I've just been looking at the C.F.Martin & Co's various modern interpretations on their early D-18 model. As I'm sure most of you know the top/most expensive model is the D-18 Authentic 1937, then the D-18 Golden Era and then to the Vintage model and the Standard Series. I noticed that the Golden Era model is based on the instruments from1934 and has "select mahogany back & sides with cloth reinforcement strips".

Can anyone tell me about this cloth reinforement? Is the inside of the guitar covered ripped-up underwear????? Is it glued on? Or is it just a subtle thing that can't really be noticed unless unless you know it's there? As you may be able to figure, I ain't got a clue what this would look like and why cloth would be used to reinforce solid Mahogany? I would look myself but I don't have access to a D-18, new or vintage...............unfortunately.

Regards to forum,


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It's a simple vintage detail, and unobtrusive. Over the years Martin has reinforced (or sometimes not) the sides of guitars with vertical strips of cloth - generally a good, but minor, structural thing.

Here's a view of the strips in a 1946 D-28:
Solid sided guitars should be reinforced.Thin strips of wood are more usual (Gibson) but Martin sometimes use cloth,known as ribbons,I think.Why I don't know!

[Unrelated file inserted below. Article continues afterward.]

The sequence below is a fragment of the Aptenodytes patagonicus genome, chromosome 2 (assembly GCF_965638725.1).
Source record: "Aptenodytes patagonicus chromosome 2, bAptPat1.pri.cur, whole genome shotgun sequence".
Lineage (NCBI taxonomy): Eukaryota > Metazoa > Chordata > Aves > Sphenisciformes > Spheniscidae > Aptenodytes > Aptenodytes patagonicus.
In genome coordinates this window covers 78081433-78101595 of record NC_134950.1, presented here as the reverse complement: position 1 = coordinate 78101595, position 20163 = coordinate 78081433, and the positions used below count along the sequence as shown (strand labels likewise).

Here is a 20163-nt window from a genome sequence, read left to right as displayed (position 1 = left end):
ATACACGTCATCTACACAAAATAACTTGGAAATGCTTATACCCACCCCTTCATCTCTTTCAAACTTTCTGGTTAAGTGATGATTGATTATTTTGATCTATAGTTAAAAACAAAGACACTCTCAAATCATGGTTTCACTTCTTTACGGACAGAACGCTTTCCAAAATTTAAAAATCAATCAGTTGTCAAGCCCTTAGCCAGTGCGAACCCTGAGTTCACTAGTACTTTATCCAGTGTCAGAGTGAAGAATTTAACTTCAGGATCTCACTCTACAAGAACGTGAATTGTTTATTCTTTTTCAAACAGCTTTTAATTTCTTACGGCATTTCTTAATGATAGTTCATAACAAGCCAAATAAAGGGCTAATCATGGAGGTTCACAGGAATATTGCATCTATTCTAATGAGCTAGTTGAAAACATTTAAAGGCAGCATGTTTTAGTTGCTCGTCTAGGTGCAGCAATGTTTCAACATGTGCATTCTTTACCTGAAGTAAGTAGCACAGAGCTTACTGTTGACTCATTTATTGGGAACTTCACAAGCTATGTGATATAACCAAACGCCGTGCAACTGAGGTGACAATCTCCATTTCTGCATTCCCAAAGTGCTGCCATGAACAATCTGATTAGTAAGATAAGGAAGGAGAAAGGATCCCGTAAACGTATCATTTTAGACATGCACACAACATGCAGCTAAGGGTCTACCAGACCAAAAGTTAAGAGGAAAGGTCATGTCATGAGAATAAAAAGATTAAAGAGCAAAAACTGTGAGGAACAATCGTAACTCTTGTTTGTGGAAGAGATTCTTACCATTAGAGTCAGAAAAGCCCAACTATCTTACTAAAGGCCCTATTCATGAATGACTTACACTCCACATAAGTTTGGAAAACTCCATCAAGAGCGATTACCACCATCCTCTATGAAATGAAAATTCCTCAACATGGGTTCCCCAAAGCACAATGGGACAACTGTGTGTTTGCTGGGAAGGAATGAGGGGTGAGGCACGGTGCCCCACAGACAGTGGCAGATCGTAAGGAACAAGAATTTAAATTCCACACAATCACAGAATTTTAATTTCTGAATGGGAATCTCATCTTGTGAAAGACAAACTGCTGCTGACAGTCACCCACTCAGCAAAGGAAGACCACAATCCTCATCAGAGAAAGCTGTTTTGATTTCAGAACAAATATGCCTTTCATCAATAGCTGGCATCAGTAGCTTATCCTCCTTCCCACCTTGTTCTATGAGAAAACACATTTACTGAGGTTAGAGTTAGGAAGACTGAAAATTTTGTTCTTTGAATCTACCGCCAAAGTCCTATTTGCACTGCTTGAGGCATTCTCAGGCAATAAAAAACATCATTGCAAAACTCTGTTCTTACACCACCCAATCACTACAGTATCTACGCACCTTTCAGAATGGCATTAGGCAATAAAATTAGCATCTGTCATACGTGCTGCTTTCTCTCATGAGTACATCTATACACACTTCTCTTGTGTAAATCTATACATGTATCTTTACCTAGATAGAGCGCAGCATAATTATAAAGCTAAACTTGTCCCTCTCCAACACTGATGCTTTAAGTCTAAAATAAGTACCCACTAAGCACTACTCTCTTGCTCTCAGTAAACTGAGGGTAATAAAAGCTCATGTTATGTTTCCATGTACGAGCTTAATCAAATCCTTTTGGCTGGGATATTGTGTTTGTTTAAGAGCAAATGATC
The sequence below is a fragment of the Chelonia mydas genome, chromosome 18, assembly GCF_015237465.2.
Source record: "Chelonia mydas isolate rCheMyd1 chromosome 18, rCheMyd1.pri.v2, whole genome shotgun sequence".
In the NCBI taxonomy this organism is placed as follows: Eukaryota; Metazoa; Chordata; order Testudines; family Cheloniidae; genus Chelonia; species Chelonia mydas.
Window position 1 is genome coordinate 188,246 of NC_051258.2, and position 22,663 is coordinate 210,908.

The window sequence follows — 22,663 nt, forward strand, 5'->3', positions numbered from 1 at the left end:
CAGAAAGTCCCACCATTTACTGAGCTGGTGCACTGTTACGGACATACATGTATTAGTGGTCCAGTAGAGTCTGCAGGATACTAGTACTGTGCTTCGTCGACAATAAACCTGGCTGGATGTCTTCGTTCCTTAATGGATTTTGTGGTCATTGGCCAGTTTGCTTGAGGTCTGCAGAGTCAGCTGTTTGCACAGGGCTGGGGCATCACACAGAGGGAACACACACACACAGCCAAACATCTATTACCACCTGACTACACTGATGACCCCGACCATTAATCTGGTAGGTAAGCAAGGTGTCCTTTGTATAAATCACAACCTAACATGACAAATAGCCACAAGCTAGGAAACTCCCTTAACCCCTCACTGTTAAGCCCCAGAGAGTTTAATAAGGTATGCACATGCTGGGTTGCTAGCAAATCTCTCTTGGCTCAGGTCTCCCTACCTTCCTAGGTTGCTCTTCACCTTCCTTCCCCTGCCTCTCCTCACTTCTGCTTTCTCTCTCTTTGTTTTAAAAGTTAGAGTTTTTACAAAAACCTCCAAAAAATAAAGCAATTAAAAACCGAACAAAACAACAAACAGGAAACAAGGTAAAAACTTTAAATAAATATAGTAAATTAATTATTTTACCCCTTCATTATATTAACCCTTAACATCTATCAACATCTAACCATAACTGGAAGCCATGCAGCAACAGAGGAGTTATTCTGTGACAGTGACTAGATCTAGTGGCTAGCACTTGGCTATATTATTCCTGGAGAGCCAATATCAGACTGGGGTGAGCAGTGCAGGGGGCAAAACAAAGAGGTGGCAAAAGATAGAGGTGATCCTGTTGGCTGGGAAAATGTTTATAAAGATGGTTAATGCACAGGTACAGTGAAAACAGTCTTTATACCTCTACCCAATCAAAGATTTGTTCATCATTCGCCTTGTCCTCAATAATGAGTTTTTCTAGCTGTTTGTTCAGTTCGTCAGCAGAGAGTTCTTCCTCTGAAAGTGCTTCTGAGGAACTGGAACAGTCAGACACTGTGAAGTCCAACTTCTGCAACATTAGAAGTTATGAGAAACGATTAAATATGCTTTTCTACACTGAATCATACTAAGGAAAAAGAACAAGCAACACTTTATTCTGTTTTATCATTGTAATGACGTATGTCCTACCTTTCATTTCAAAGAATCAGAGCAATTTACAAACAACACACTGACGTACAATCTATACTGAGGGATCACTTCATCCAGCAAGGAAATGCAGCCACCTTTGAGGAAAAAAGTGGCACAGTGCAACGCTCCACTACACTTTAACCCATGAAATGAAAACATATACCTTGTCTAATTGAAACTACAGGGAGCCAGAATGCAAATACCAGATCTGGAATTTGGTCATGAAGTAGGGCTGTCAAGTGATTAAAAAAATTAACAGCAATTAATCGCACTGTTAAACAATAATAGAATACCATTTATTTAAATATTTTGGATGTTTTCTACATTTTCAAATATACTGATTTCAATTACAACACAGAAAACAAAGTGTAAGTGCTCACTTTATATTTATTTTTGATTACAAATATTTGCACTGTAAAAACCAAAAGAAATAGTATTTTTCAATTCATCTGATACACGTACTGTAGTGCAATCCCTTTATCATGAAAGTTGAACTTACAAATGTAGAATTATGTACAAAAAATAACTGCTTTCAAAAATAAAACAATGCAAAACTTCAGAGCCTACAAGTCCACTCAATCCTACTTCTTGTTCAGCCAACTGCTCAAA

The cloth reinforcement (if it's actually intended as such) that I've never quite understood is the cloth that drapes the intersection of the x-brace on the top plate.... any ideas on the history of that one?
My understanding was that because Martin didn't cross-lap the x-brace, but merely butted two short lengths into the larger one, that this was meant to strengthen the joint. They don't STILL build them this way, do they?
Thanks chaps!

Yeah, now that you have opened my eyes (a picture is worth a thousand words???) I have seen this quite a few times but only done with wood, never cloth. They always just looked like little braces........" would sir like them scalloped or unscalloped?". I didn't realise that solid wood guitars should have the sides reinforcedas a default technique. Thanks Mike!
I presume it, the cloth that is, has to be lacquered or somehow stiffened, to be useful as a support? Could it be argued that maybe this feature goes in & out of fashion depending on how heavily, or lightly manufacturers are building instruments at a particular time? Do you see 1970's Martins with this feature in your repair-work Frank? I would guess not, but that is one for the experienced person to answer. I know it is a generalisation, but weren't they built relatively heavily back then??? Anyway, now I know. Thanks!


I'm certainly no expert but I think the idea behind the cloth side braces is to tie the long grain of the sides together across the grain. This could help prevent / shorten potential cracks that may develop as the instrument ages. I believe the cloth is soaked in (hide?) glue before being applied.